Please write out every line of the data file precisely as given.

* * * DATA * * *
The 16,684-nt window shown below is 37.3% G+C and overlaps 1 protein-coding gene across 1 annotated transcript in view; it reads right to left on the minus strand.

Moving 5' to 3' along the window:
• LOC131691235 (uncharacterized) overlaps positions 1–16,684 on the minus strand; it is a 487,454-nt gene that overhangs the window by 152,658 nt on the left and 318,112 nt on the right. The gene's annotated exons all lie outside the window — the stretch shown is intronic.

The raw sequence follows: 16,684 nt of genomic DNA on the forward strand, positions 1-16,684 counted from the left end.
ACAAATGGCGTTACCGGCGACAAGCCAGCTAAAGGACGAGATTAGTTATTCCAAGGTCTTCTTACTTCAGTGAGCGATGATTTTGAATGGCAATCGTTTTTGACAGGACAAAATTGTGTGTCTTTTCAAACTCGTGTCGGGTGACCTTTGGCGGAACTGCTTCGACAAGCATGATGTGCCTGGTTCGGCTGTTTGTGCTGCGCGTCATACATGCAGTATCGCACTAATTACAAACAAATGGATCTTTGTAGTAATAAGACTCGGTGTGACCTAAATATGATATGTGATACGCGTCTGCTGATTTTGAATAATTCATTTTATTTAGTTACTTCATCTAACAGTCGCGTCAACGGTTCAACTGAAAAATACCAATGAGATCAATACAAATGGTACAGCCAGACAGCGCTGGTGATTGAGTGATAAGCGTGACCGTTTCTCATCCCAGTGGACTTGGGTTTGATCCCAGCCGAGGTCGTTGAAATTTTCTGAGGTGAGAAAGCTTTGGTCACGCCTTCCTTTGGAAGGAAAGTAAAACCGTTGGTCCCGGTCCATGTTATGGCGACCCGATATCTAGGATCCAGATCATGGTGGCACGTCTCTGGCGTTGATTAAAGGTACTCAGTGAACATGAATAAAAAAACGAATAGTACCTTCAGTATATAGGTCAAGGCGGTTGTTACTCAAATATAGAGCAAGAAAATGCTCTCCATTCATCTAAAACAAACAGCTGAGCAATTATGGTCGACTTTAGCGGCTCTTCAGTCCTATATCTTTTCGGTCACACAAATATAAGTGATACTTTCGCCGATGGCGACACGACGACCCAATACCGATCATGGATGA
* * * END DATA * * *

The 16,684-nt window shown below is 37.3% G+C and overlaps 1 protein-coding gene across 1 annotated transcript in view; it reads right to left on the minus strand.

Moving 5' to 3' along the window:
• LOC131691235 (uncharacterized) overlaps positions 1–16,684 on the minus strand; it is a 487,454-nt gene that overhangs the window by 152,658 nt on the left and 318,112 nt on the right. The gene's annotated exons all lie outside the window — the stretch shown is intronic.

The raw sequence follows: 16,684 nt of genomic DNA on the forward strand, positions 1-16,684 counted from the left end.
ACAAATGGCGTTACCGGCGACAAGCCAGCTAAAGGACGAGATTAGTTATTCCAAGGTCTTCTTACTTCAGTGAGCGATGATTTTGAATGGCAATCGTTTTTGACAGGACAAAATTGTGTGTCTTTTCAAACTCGTGTCGGGTGACCTTTGGCGGAACTGCTTCGACAAGCATGATGTGCCTGGTTCGGCTGTTTGTGCTGCGCGTCATACATGCAGTATCGCACTAATTACAAACAAATGGATCTTTGTAGTAATAAGACTCGGTGTGACCTAAATATGATATGTGATACGCGTCTGCTGATTTTGAATAATTCATTTTATTTAGTTACTTCATCTAACAGTCGCGTCAACGGTTCAACTGAAAAATACCAATGAGATCAATACAAATGGTACAGCCAGACAGCGCTGGTGATTGAGTGATAAGCGTGACCGTTTCTCATCCCAGTGGACTTGGGTTTGATCCCAGCCGAGGTCGTTGAAATTTTCTGAGGTGAGAAAGCTTTGGTCACGCCTTCCTTTGGAAGGAAAGTAAAACCGTTGGTCCCGGTCCATGTTATGGCGACCCGATATCTAGGATCCAGATCATGGTGGCACGTCTCTGGCGTTGATTAAAGGTACTCAGTGAACATGAATAAAAAAACGAATAGTACCTTCAGTATATAGGTCAAGGCGGTTGTTACTCAAATATAGAGCAAGAAAATGCTCTCCATTCATCTAAAACAAACAGCTGAGCAATTATGGTCGACTTTAGCGGCTCTTCAGTCCTATATCTTTTCGGTCACACAAATATAAGTGATACTTTCGCCGATGGCGACACGACGACCCAATACCGATCATGGATGA